The risk of breast irradiation from screening can be at least approximately determined. Although generally low, it can vary significantly with the individual dose of radiation received, and individual vulnerability to the effect of radiation. However, significantly higher risk poses irradiation resulting from unnecessary radiation treatment of overdiagnosed BC (i.e. women with pseudo-disease). It not only increases the risk of getting breast cancer down the road, but probably even more the risk of suffering cardiovascular disease, including the increased risk of dying from it.
Finally, the possibility for the screening to result in the higher overall mortality should be taken very seriously. Putting up with "studies were not designed to monitor for this outcome" is no option. As long as this aspect of screening is undetermined, we simply don't know whether X-ray screening of asymptomatic women for breast cancer is beneficial, inconsequential or harmful.
The first three risk factors in the above table - false negative, false positive and overdiagnosis - are the consequence of the inaccuracy inherent to the screening mammography test. Illustration below depicts the USPSTF estimates of the rates of false-negative and false-positive from the above table.
As mentioned, the USPSTF's estimates of the false-negative and false-positive rates are not necessarily accurate. Although the database it used (Breast Cancer Surveillance Consortium-BSCS, a collaborative network of five mammography registries and affiliated sites across the United States) includes as many as 600,000 women aged 40 and over, its data structure does not allow for good assessment of all aspect of screening efficacy.
For instance, Nelson et al. note that the rates of additional imaging and biopsies for women with false positive tests, as given in their USPSTF report, may be underestimated.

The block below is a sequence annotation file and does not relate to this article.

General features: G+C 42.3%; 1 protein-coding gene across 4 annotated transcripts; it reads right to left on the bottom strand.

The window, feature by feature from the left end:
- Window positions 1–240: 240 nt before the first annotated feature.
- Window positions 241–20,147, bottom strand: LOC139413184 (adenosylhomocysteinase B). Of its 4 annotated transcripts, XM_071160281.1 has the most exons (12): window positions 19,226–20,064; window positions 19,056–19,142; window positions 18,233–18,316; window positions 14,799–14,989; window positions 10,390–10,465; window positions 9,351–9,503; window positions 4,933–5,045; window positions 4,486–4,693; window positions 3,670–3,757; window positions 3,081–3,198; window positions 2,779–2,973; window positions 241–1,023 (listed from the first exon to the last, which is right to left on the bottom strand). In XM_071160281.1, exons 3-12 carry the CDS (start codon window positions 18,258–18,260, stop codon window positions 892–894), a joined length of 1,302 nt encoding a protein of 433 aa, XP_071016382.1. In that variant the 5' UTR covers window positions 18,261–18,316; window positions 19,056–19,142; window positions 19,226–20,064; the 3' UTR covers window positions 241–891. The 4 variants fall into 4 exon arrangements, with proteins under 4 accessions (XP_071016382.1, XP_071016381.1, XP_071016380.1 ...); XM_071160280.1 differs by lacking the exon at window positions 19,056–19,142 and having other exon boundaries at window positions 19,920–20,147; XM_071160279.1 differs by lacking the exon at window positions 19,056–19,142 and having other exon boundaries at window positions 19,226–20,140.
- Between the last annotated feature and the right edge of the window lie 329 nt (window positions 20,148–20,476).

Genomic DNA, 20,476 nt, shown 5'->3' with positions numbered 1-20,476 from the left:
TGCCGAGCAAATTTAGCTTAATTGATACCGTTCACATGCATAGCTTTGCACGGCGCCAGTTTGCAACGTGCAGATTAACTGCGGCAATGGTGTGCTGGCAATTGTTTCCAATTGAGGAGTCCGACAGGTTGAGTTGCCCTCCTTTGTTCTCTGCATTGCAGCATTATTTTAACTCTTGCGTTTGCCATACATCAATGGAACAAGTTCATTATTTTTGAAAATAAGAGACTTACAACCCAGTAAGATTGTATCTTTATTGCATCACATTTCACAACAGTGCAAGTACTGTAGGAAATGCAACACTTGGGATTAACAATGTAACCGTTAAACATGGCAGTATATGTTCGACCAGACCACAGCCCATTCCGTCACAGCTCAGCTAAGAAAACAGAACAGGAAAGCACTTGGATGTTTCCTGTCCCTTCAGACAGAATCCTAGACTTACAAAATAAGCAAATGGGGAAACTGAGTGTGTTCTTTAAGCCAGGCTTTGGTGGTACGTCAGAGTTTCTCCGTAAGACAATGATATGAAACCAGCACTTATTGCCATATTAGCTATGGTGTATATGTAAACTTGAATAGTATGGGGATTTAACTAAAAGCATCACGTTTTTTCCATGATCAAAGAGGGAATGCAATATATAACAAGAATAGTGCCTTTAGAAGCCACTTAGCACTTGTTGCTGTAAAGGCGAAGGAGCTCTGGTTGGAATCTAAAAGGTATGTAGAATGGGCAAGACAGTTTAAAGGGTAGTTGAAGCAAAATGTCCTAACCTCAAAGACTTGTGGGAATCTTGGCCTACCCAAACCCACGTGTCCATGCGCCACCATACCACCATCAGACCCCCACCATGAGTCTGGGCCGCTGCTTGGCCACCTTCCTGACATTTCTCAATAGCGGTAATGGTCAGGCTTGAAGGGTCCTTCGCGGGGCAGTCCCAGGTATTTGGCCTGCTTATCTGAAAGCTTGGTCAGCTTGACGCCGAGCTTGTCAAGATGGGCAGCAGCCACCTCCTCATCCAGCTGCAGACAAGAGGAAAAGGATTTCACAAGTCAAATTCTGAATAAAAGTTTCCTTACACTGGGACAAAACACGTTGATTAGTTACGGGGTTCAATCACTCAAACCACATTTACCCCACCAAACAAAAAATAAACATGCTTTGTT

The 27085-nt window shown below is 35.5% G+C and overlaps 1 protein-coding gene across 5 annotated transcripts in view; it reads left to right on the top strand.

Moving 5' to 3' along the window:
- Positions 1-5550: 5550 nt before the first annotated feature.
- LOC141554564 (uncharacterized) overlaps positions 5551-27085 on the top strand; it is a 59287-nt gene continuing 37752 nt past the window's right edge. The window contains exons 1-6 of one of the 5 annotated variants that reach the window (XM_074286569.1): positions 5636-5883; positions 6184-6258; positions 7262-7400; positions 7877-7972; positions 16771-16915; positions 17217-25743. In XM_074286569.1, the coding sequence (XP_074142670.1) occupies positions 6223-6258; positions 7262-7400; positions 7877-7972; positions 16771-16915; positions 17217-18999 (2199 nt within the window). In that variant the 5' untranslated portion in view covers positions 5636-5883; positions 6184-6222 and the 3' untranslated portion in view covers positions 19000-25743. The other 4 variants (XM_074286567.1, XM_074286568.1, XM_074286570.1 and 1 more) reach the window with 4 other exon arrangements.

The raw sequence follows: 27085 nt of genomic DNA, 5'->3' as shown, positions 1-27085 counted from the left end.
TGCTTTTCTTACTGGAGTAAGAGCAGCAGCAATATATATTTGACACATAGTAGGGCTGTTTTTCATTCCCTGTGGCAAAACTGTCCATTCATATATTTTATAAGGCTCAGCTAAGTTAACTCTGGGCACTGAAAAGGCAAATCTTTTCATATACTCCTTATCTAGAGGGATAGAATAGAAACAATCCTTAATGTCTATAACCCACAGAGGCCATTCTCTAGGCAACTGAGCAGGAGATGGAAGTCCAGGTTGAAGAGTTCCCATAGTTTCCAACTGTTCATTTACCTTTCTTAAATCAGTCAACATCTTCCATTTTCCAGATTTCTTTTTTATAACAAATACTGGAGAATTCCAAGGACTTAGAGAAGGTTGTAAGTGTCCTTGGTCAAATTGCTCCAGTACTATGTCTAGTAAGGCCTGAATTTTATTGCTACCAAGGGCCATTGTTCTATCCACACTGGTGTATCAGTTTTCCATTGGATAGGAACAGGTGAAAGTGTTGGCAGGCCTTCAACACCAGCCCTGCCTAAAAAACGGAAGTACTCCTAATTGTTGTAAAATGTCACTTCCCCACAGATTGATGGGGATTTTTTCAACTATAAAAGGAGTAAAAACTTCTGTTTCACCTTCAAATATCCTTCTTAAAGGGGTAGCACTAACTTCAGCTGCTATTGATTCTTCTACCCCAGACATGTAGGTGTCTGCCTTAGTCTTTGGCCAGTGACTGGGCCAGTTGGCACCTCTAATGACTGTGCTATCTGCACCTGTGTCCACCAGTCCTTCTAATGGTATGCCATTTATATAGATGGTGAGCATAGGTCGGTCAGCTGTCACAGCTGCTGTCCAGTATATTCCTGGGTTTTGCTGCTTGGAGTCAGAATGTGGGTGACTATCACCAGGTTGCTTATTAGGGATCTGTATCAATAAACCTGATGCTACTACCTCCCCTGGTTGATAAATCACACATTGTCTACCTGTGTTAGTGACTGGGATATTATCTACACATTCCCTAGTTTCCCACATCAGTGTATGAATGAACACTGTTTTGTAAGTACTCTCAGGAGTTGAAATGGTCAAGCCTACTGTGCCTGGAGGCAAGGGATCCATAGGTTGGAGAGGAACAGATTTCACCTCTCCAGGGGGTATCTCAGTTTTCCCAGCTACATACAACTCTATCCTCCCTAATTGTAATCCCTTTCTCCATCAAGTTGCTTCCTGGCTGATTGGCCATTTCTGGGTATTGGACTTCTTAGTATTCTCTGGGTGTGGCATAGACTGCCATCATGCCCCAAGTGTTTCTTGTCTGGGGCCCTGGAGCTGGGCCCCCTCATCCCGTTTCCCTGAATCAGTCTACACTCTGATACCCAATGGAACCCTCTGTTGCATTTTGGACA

The rate of overdiagnosis, which seems to be not accessible from the BCSC data, is shown as 1 in 3, i.e. one out of every three women diagnosed with breast cancer after having a positive mammogram, would not suffer breast cancer symptoms in their lifetime. The range for overdiagnosis rate in well documented sources is 20%-50%, with the simple average of 35% being closest to 1 in 4 rate (overdiagnosis % indicates the % of BC diagnosed over the number of real cancers, which are taken as 100%; so 30% overdiagnosis means that the total of diagnosed BC vs. true BC relates as 130 vs. 100, i.e. 3 pseudo cancers in every 13 diagnosed). This figure is for invasive BC only. For both, invasive and in situ BC, overdiagnosis rate is probably around 50%, or
one pseudo-BC in every three diagnosed.
Raw numbers from the three adequate random controlled breast cancer trials indicate that for every five all-cause deaths in the unscreened population, there is six all-cause deaths in the screened population (all trials combined give slightly higher all-cause mortality for the screened population: 12 unscreened for every 15 screened). The source data are not sufficiently reliable, though, since no BC trial was designed, or sufficiently powered in the first place, to monitor for this outcome.
Following pages address each of the risks of screening mammography in more details.